MINOS experiment weighs in on neutrino mystery
27 June 2011
Scientists involved in the MINOS experiment, including six members from UCL Physics and Astronomy, have announced the results from a search for a rare phenomenon: the transformation of muon neutrinos into electron neutrinos.
The results of these two experiments could have implications for our understanding of the role that neutrinos may have played in the evolution of the universe. If muon neutrinos transform into electron neutrinos, neutrinos could be the reason that the big bang produced more matter than antimatter, leading to the universe as it exists today.
The Main Injector Neutrino Oscillation Search (MINOS) at Fermilab, Chicago, recorded a total of 62 electron neutrino-like events. If muon neutrinos do not transform into electron neutrinos, then MINOS should have seen only 49 events. The experiment should have seen 71 events if neutrinos transform as often as suggested by recent results from the Tokai-to-Kamioka (T2K) experiment in Japan. The two experiments use different methods and analysis techniques to look for this rare transformation.
To measure the transformation of muon neutrinos into other neutrinos, the MINOS experiment sends a muon neutrino beam 450 miles (735 kilometres) through the earth from the Main Injector accelerator at Fermilab to a 5,000-ton neutrino detector, located half a mile underground in the Soudan Underground Laboratory in northern Minnesota. The experiment uses two almost identical detectors: the detector at Fermilab is used to check the purity of the muon neutrino beam, and the detector at Soudan looks for electron and muon neutrinos. The neutrinos' trip from Fermilab to Soudan takes about four hundredths of a second, giving the neutrinos enough time to change their identities.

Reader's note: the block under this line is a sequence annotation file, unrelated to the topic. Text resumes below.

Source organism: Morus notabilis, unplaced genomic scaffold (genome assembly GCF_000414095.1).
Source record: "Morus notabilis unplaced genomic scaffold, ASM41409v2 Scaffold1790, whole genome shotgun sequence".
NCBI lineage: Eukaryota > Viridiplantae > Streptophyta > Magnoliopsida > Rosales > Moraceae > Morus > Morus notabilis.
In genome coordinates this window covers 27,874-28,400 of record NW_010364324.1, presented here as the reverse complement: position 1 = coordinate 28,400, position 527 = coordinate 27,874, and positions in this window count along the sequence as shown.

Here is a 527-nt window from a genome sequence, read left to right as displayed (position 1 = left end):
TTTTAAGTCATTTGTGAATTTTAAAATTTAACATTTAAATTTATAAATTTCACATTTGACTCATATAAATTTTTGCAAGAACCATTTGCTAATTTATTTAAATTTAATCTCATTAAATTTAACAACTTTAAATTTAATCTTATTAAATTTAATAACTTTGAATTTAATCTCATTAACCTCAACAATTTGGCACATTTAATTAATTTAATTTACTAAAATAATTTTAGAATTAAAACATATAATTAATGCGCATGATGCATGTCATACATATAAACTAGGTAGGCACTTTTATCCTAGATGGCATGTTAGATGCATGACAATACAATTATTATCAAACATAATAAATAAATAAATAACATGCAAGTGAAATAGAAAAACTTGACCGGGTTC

For more than a decade, scientists have seen evidence that the three known types of neutrinos can morph into each other. Experiments have found that muon neutrinos disappear, with some of the best measurements provided by the MINOS experiment. Scientists think that a large fraction of these muon neutrinos transform into tau neutrinos, which so far have been very hard to detect, and they suspect that a tiny fraction transform into electron neutrinos.
"Science usually proceeds in small steps rather than sudden, big discoveries, and this certainly has been true for neutrino research," said Professor Jenny Thomas from the UCL department of Physics & Astronomy, and co-spokesperson for the MINOS experiment.
"If the transformation from muon neutrinos to electron neutrinos occurs at a large enough rate, future experiments should find out whether nature has given us two light neutrinos and one heavy neutrino, or vice versa. This is really the next big thing in neutrino physics."
The MINOS measurement is the latest step in a
worldwide effort to learn more about neutrinos. MINOS will continue to collect
data until February 2012. The T2K experiment was interrupted in March when the
severe earth quake in Japan
damaged the muon neutrino source for T2K. Scientists expect to resume
operations of the experiment at the end of the year. Three nuclear-reactor
based neutrino experiments are in the process of starting up.
Image: The MINOS far detector is located in a cavern half a mile underground in
the Soudan Underground Laboratory, Minnesota. The 100-foot-long MINOS
far detector consists of 486 massive octagonal planes, lined up like the
slices of a loaf of bread. Each plane consists of a sheet of steel
about 25 feet high and one inch thick, with the last one visible in the
photo. The whole detector weighs 6,000 tons. Since March 2005, the far
detector has recorded neutrinos from a beam produced at Fermilab. The
MINOS collaboration records about 1,000 neutrinos per year. The MINOS
collaboration records about 1,000 neutrinos per year. A tiny fraction of
them seem to be electron neutrinos. Credit: Fermilab